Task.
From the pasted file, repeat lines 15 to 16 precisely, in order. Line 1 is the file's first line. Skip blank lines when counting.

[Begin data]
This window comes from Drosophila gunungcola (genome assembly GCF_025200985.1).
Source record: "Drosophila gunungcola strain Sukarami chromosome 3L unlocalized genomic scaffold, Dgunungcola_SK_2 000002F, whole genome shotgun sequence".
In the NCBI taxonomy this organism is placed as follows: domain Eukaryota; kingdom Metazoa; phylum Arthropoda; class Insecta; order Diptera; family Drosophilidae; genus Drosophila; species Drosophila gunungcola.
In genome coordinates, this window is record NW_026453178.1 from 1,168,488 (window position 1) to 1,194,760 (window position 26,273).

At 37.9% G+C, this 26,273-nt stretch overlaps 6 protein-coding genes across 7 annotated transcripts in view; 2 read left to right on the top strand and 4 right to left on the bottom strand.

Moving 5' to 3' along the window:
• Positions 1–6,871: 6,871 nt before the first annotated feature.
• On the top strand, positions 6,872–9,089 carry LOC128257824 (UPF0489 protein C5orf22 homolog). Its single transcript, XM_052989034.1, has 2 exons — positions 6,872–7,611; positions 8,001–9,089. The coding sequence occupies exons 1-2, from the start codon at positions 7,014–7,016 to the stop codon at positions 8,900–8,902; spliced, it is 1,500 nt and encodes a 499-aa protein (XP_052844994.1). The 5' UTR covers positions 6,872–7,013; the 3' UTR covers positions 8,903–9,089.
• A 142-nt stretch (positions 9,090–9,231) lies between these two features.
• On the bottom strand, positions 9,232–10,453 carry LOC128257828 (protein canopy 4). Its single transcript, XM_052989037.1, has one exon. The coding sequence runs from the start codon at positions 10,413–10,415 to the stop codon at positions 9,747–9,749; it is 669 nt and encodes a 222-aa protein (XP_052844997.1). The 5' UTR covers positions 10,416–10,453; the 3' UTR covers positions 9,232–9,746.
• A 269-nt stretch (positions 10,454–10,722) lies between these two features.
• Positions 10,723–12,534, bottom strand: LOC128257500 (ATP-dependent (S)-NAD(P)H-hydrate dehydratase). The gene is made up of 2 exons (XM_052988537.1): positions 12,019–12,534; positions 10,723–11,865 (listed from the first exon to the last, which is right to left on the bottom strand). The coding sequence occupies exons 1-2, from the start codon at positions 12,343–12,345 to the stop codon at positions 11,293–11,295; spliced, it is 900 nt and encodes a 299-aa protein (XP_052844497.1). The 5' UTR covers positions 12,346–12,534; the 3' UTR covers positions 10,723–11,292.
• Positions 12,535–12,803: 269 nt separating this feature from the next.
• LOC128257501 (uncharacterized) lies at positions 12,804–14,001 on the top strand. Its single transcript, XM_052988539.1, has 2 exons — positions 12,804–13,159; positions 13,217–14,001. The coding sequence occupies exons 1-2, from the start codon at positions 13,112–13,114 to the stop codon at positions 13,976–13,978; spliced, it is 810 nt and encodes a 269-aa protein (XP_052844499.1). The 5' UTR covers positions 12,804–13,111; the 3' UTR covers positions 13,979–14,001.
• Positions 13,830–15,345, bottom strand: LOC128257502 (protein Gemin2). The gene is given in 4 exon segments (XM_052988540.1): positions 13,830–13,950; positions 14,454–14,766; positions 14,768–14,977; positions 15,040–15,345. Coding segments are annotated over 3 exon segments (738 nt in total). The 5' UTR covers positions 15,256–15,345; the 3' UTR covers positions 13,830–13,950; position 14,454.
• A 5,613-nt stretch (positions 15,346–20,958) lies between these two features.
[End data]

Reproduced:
• Positions 13,830–15,345, bottom strand: LOC128257502 (protein Gemin2). The gene is given in 4 exon segments (XM_052988540.1): positions 13,830–13,950; positions 14,454–14,766; positions 14,768–14,977; positions 15,040–15,345. Coding segments are annotated over 3 exon segments (738 nt in total). The 5' UTR covers positions 15,256–15,345; the 3' UTR covers positions 13,830–13,950; position 14,454.
• A 5,613-nt stretch (positions 15,346–20,958) lies between these two features.